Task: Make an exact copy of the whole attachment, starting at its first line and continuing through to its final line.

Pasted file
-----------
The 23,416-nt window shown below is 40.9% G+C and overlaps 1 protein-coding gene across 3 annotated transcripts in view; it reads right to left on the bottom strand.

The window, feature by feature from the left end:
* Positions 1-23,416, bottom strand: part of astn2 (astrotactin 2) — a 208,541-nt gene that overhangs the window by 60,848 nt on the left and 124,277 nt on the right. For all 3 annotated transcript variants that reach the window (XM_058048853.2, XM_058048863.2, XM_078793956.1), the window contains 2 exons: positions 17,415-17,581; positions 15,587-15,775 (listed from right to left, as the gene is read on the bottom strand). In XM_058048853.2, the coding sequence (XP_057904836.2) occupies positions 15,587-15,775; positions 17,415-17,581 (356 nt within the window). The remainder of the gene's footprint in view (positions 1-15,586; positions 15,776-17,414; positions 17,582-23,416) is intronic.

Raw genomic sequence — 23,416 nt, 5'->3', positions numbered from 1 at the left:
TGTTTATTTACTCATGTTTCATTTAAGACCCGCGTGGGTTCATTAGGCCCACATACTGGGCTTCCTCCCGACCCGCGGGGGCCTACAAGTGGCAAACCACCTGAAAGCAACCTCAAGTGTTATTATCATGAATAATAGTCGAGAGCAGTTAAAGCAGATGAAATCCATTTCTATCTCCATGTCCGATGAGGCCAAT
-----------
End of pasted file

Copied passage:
The 23,416-nt window shown below is 40.9% G+C and overlaps 1 protein-coding gene across 3 annotated transcripts in view; it reads right to left on the bottom strand.

The window, feature by feature from the left end:
* Positions 1-23,416, bottom strand: part of astn2 (astrotactin 2) — a 208,541-nt gene that overhangs the window by 60,848 nt on the left and 124,277 nt on the right. For all 3 annotated transcript variants that reach the window (XM_058048853.2, XM_058048863.2, XM_078793956.1), the window contains 2 exons: positions 17,415-17,581; positions 15,587-15,775 (listed from right to left, as the gene is read on the bottom strand). In XM_058048853.2, the coding sequence (XP_057904836.2) occupies positions 15,587-15,775; positions 17,415-17,581 (356 nt within the window). The remainder of the gene's footprint in view (positions 1-15,586; positions 15,776-17,414; positions 17,582-23,416) is intronic.

Raw genomic sequence — 23,416 nt, 5'->3', positions numbered from 1 at the left:
TGTTTATTTACTCATGTTTCATTTAAGACCCGCGTGGGTTCATTAGGCCCACATACTGGGCTTCCTCCCGACCCGCGGGGGCCTACAAGTGGCAAACCACCTGAAAGCAACCTCAAGTGTTATTATCATGAATAATAGTCGAGAGCAGTTAAAGCAGATGAAATCCATTTCTATCTCCATGTCCGATGAGGCCAAT